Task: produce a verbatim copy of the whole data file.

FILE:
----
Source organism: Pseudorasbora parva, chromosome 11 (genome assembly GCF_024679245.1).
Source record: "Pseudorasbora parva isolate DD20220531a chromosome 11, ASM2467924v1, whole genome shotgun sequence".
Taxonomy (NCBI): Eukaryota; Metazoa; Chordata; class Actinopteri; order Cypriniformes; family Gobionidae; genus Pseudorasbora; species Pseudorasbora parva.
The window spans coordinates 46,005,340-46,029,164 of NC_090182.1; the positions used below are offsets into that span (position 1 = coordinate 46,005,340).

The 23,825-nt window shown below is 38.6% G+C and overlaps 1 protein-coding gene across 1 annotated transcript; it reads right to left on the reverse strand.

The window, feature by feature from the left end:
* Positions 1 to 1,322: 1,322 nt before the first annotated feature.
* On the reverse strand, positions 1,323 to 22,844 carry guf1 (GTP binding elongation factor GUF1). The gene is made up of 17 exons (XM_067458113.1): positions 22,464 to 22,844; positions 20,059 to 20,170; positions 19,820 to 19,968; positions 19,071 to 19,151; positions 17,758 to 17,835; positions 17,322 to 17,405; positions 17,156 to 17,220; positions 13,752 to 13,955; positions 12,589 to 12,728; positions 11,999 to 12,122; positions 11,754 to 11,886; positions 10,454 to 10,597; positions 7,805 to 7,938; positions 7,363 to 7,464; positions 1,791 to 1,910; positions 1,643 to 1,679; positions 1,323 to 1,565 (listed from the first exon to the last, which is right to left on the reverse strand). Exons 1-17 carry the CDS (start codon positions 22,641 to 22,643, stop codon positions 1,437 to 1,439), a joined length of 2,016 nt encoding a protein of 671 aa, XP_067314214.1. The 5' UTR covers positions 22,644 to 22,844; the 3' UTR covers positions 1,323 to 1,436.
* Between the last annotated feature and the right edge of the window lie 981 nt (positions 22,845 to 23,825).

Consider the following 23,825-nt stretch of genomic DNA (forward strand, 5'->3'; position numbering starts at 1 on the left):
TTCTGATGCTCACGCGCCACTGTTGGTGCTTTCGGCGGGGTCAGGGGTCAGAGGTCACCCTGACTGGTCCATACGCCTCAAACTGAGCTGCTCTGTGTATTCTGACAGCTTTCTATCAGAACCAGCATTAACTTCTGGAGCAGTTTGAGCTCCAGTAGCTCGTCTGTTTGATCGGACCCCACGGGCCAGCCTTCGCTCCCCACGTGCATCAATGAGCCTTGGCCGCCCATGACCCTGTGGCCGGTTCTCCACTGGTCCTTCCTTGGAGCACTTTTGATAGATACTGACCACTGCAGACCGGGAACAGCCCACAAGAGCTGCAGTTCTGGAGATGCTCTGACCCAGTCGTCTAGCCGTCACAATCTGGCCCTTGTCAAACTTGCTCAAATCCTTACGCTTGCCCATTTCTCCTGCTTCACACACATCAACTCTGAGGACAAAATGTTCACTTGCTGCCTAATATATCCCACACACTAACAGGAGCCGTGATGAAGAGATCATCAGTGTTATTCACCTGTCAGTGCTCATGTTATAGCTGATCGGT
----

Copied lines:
Source organism: Pseudorasbora parva, chromosome 11 (genome assembly GCF_024679245.1).
Source record: "Pseudorasbora parva isolate DD20220531a chromosome 11, ASM2467924v1, whole genome shotgun sequence".
Taxonomy (NCBI): Eukaryota; Metazoa; Chordata; class Actinopteri; order Cypriniformes; family Gobionidae; genus Pseudorasbora; species Pseudorasbora parva.
The window spans coordinates 46,005,340-46,029,164 of NC_090182.1; the positions used below are offsets into that span (position 1 = coordinate 46,005,340).

The 23,825-nt window shown below is 38.6% G+C and overlaps 1 protein-coding gene across 1 annotated transcript; it reads right to left on the reverse strand.

The window, feature by feature from the left end:
* Positions 1 to 1,322: 1,322 nt before the first annotated feature.
* On the reverse strand, positions 1,323 to 22,844 carry guf1 (GTP binding elongation factor GUF1). The gene is made up of 17 exons (XM_067458113.1): positions 22,464 to 22,844; positions 20,059 to 20,170; positions 19,820 to 19,968; positions 19,071 to 19,151; positions 17,758 to 17,835; positions 17,322 to 17,405; positions 17,156 to 17,220; positions 13,752 to 13,955; positions 12,589 to 12,728; positions 11,999 to 12,122; positions 11,754 to 11,886; positions 10,454 to 10,597; positions 7,805 to 7,938; positions 7,363 to 7,464; positions 1,791 to 1,910; positions 1,643 to 1,679; positions 1,323 to 1,565 (listed from the first exon to the last, which is right to left on the reverse strand). Exons 1-17 carry the CDS (start codon positions 22,641 to 22,643, stop codon positions 1,437 to 1,439), a joined length of 2,016 nt encoding a protein of 671 aa, XP_067314214.1. The 5' UTR covers positions 22,644 to 22,844; the 3' UTR covers positions 1,323 to 1,436.
* Between the last annotated feature and the right edge of the window lie 981 nt (positions 22,845 to 23,825).

Consider the following 23,825-nt stretch of genomic DNA (forward strand, 5'->3'; position numbering starts at 1 on the left):
TTCTGATGCTCACGCGCCACTGTTGGTGCTTTCGGCGGGGTCAGGGGTCAGAGGTCACCCTGACTGGTCCATACGCCTCAAACTGAGCTGCTCTGTGTATTCTGACAGCTTTCTATCAGAACCAGCATTAACTTCTGGAGCAGTTTGAGCTCCAGTAGCTCGTCTGTTTGATCGGACCCCACGGGCCAGCCTTCGCTCCCCACGTGCATCAATGAGCCTTGGCCGCCCATGACCCTGTGGCCGGTTCTCCACTGGTCCTTCCTTGGAGCACTTTTGATAGATACTGACCACTGCAGACCGGGAACAGCCCACAAGAGCTGCAGTTCTGGAGATGCTCTGACCCAGTCGTCTAGCCGTCACAATCTGGCCCTTGTCAAACTTGCTCAAATCCTTACGCTTGCCCATTTCTCCTGCTTCACACACATCAACTCTGAGGACAAAATGTTCACTTGCTGCCTAATATATCCCACACACTAACAGGAGCCGTGATGAAGAGATCATCAGTGTTATTCACCTGTCAGTGCTCATGTTATAGCTGATCGGT